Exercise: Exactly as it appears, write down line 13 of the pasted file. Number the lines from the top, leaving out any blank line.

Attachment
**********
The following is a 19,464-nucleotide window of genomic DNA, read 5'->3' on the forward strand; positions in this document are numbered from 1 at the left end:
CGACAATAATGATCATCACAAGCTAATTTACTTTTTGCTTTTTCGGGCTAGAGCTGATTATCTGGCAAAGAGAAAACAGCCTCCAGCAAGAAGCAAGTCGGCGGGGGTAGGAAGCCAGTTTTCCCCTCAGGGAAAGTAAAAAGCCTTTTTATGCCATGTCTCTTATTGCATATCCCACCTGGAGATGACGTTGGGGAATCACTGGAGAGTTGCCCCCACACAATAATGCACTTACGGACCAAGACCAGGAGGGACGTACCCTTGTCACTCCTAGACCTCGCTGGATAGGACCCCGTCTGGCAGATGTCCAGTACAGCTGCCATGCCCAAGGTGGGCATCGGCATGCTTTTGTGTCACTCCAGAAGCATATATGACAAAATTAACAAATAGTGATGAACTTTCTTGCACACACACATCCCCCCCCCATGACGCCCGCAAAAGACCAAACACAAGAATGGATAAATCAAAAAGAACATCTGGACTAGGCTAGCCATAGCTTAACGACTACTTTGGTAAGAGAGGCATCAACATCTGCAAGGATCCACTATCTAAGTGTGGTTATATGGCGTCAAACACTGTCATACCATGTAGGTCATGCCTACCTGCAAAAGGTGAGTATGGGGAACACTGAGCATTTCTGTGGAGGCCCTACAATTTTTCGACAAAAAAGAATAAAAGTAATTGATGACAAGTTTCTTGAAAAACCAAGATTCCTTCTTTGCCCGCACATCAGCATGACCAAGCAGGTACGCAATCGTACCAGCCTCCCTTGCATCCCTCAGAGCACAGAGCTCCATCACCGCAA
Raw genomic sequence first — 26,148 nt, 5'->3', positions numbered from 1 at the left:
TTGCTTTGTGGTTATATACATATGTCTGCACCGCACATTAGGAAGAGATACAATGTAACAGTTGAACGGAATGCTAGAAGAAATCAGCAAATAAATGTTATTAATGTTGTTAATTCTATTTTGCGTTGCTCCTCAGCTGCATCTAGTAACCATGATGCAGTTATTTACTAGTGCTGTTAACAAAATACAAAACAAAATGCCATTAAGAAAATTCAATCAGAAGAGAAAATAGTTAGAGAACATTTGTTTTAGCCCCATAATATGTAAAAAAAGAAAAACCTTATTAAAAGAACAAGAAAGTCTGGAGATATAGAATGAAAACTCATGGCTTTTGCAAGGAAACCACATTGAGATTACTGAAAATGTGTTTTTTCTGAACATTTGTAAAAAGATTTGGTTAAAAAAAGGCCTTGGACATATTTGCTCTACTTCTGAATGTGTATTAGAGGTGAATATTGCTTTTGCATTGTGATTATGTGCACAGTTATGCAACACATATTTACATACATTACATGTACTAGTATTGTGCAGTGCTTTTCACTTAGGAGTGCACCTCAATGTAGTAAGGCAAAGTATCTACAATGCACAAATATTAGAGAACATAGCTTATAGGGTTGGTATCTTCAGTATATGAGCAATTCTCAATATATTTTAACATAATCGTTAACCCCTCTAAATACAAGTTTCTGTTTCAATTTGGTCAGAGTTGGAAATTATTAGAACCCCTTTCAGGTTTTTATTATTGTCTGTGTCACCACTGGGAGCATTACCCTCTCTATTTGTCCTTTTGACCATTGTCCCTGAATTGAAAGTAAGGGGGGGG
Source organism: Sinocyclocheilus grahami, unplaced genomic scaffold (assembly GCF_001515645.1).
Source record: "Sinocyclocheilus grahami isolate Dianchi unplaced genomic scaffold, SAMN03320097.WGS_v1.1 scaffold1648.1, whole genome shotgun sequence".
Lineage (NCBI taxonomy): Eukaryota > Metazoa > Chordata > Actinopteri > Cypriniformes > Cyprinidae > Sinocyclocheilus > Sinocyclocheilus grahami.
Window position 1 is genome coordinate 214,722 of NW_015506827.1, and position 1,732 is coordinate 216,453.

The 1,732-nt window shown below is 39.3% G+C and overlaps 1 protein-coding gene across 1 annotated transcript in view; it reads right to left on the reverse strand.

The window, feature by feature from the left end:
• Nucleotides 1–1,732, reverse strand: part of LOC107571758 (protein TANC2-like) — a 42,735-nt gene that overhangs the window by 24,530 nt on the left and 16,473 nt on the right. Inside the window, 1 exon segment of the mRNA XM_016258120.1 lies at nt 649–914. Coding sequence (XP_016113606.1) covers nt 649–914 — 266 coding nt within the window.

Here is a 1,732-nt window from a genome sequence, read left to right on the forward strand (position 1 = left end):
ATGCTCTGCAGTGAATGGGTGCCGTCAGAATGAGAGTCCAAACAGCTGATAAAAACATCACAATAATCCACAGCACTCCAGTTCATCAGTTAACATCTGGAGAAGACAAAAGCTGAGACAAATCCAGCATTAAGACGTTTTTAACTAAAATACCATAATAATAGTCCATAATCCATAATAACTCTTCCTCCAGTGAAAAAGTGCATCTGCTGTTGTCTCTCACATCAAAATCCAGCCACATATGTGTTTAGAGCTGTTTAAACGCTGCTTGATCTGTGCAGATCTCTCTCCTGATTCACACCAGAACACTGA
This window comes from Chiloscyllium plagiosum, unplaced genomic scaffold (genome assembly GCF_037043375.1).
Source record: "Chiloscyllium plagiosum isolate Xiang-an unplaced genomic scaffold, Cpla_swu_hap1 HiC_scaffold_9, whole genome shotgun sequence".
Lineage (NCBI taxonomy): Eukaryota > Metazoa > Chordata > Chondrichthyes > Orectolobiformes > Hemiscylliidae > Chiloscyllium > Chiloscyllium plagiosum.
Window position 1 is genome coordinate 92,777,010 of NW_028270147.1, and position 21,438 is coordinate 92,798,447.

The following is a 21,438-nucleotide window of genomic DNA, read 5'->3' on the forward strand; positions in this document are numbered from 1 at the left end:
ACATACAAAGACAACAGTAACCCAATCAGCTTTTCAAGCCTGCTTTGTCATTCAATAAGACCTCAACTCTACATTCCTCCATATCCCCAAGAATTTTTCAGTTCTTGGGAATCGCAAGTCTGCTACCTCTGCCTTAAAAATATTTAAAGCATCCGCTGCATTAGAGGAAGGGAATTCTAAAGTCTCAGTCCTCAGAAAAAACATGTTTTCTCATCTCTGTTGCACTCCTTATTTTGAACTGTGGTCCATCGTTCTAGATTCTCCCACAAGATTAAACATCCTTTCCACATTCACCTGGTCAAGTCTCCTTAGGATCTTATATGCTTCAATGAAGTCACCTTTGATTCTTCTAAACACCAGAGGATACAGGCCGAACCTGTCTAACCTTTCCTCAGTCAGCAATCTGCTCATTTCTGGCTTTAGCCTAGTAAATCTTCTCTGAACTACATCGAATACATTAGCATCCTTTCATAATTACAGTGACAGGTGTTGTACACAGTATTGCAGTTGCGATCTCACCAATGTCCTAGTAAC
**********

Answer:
ATGCTCTGCAGTGAATGGGTGCCGTCAGAATGAGAGTCCAAACAGCTGATAAAAACATCACAATAATCCACAGCACTCCAGTTCATCAGTTAACATCTGGAGAAGACAAAAGCTGAGACAAATCCAGCATTAAGACGTTTTTAACTAAAATACCATAATAATAGTCCATAATCCATAATAACTCTTCCTCCAGTGAAAAAGTGCATCTGCTGTTGTCTCTCACATCAAAATCCAGCCACATATGTGTTTAGAGCTGTTTAAACGCTGCTTGATCTGTGCAGATCTCTCTCCTGATTCACACCAGAACACTGA